A story about my diagnosis. I received news of my original colon tumor in the recovery room after colonoscopy. Then the doctor wandered out and I heard him talking to my husband - "....positive attitude so important...., in for a rough ride, take it one step at a time blah,blah, blah...." I said to my nurse ' Damn it - they are already talking about me as if I am no longer even an adult". She said "You go girl!". And when they both came in I proceeded to tell them both that I didn't appreciate being talked about - thank you very much - that this was my problem and I wanted to be involved in any discussion of its solution. Yes it would have been nice to not know anything about all of this, but since that is not at all possible I wanted to be as much in control as possible and not feel relegated to the background with my husband filtering information etc. Haven't had that problem since. This whole experience has SUCKED big time, but I feel better being the one to get news first and being the adult who is still in charge of herself.

So, speaking of rambling I am sorry. Only point Kathryn is that even when the news is bad, facts can be empowering once you recover from the shock. And sometimes what you imagine is even worse than the reality.

Take care (of yourself as well as of Mark)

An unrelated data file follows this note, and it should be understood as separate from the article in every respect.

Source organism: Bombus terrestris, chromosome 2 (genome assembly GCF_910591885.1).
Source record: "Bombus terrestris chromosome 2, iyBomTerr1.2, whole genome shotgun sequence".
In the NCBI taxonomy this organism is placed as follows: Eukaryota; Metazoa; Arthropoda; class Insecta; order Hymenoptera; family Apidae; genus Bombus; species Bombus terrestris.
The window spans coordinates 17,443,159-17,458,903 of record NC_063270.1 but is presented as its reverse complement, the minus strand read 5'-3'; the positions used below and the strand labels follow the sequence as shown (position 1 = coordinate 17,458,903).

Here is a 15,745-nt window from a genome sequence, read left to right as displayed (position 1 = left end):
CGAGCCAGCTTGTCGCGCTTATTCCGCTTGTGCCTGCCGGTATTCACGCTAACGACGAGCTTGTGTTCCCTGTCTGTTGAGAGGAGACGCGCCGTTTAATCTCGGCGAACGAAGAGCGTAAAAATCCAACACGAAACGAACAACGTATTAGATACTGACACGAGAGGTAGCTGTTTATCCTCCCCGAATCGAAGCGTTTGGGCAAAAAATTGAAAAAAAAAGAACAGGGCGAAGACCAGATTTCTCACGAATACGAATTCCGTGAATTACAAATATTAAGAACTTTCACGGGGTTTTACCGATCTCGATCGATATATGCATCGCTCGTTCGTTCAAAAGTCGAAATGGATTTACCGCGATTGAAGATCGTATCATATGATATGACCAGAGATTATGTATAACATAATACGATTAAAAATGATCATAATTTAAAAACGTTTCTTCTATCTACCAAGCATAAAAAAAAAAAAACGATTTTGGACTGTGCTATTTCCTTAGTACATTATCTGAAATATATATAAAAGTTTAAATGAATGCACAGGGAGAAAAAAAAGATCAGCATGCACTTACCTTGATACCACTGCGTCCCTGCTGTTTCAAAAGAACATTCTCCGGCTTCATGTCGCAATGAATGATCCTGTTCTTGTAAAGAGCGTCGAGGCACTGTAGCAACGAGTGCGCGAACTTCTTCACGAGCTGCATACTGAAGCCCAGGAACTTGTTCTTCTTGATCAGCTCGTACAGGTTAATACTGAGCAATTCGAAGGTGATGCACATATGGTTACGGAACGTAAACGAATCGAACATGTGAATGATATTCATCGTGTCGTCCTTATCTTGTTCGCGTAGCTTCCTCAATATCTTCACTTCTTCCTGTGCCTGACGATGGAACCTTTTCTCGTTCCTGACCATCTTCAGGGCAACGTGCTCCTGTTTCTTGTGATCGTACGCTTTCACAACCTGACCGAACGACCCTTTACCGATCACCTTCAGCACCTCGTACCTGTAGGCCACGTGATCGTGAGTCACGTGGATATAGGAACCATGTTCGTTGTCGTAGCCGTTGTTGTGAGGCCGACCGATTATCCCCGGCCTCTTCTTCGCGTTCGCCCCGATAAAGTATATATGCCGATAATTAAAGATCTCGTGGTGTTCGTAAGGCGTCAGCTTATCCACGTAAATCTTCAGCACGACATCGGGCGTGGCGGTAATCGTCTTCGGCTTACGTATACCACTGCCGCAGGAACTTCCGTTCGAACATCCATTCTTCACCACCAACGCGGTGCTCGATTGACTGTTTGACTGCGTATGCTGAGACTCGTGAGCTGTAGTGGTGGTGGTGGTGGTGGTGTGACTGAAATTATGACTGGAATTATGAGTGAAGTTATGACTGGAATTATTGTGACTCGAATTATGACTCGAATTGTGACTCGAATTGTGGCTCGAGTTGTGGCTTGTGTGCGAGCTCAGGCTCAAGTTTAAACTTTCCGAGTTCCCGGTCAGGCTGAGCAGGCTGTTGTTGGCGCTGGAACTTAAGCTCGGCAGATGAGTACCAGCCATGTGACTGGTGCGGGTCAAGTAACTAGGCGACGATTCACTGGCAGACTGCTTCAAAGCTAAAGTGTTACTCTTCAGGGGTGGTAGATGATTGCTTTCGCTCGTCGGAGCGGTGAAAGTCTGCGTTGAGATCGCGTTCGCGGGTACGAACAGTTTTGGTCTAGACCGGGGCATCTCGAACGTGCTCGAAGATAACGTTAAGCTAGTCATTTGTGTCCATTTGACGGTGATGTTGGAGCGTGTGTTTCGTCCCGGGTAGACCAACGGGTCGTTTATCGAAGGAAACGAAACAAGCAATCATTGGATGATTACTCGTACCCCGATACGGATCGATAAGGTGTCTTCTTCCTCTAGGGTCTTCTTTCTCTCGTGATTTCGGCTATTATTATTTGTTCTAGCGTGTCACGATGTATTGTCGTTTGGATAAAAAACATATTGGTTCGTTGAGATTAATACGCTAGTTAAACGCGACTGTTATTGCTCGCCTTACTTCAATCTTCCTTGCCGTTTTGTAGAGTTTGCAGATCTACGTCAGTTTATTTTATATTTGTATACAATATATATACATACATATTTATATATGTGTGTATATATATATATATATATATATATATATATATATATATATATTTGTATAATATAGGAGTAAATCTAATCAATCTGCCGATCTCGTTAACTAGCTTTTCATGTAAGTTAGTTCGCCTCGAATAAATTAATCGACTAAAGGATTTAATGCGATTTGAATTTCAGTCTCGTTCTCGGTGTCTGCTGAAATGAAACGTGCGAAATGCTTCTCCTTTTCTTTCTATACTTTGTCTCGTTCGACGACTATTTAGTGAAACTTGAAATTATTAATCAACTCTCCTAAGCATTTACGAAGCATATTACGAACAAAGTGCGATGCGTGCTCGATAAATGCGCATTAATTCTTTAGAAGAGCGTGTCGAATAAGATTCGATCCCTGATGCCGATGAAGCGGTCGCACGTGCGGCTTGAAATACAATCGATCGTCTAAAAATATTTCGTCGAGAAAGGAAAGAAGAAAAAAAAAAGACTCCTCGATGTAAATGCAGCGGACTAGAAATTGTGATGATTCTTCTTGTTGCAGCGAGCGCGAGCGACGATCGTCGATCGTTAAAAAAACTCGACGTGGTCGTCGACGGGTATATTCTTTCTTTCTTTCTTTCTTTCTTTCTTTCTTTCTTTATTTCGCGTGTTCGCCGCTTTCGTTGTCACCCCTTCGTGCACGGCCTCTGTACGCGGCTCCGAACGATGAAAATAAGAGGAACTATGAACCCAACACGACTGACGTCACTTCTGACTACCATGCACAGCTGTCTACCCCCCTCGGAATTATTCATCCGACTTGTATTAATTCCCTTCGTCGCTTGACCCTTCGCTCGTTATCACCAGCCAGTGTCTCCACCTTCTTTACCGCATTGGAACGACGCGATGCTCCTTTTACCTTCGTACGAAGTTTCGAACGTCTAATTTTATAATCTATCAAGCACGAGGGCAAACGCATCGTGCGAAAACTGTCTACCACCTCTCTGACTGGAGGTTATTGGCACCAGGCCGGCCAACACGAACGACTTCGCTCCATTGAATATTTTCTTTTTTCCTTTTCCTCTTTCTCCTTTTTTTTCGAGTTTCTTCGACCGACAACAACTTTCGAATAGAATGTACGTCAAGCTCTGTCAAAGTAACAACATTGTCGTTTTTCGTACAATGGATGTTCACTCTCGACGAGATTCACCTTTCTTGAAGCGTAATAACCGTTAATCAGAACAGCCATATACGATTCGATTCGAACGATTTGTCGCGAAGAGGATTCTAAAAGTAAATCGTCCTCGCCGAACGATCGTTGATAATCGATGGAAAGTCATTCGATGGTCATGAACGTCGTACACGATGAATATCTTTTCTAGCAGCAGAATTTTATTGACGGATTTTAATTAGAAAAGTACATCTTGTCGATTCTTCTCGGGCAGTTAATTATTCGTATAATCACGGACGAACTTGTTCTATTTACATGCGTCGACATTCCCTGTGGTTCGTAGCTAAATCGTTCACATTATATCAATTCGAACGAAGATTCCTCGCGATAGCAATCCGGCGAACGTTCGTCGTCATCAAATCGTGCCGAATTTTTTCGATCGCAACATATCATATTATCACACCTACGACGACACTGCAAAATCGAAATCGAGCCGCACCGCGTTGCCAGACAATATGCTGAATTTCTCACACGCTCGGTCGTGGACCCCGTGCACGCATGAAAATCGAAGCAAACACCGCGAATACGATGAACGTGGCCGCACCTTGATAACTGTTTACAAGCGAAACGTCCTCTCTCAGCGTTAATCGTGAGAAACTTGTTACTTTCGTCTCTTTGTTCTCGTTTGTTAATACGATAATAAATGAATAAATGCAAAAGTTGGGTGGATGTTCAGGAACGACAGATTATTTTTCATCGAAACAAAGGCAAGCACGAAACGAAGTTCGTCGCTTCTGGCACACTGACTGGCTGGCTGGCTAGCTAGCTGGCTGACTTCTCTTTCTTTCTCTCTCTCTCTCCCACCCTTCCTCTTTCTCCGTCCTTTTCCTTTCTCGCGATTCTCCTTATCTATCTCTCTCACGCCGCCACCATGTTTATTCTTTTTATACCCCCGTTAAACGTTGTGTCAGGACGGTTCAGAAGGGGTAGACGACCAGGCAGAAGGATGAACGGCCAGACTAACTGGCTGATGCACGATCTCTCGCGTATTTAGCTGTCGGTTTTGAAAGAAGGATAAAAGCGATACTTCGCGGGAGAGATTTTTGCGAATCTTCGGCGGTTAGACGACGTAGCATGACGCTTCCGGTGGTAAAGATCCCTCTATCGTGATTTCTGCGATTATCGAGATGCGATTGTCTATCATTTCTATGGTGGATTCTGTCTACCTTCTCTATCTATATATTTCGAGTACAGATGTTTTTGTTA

2bhealed's picture
Posts: 2085
Joined: Dec 2001


I feel exactly the same way....though nothing like that happened. I saw my tumor on the colonoscopy screen and ever since I have always asked to remain awake to watch and see....

As for telling/not telling Mark.....I definately fall into the Tell Me Don't Protect Me catagory. I don't like others thinking they can have that power over my health (oh surprise) be it emotional health or physical health. I like to be the judge of myself...of what I can/cannot handle. Give me the choice, don't decide for me.

peace, emily who likes knowledge for empowerment and doesn't like to feel patronized

Posts: 156
Joined: Mar 2006

hi kathryn,
i have been on both ends as i also had a relative who i took care of and did not always let her in on everything but she was also not of sound mind. i think if mark is able to understand and wants to know then he should be told. i have ask my own doctors to be very upfront witn me about everything and although my prognosis isnt the same as marks i still believe i would want to know. he is so lucky to have someone like you who cares so much. my thoughts and prayers are with you and him.
take care, cherri

Posts: 1560
Joined: May 2006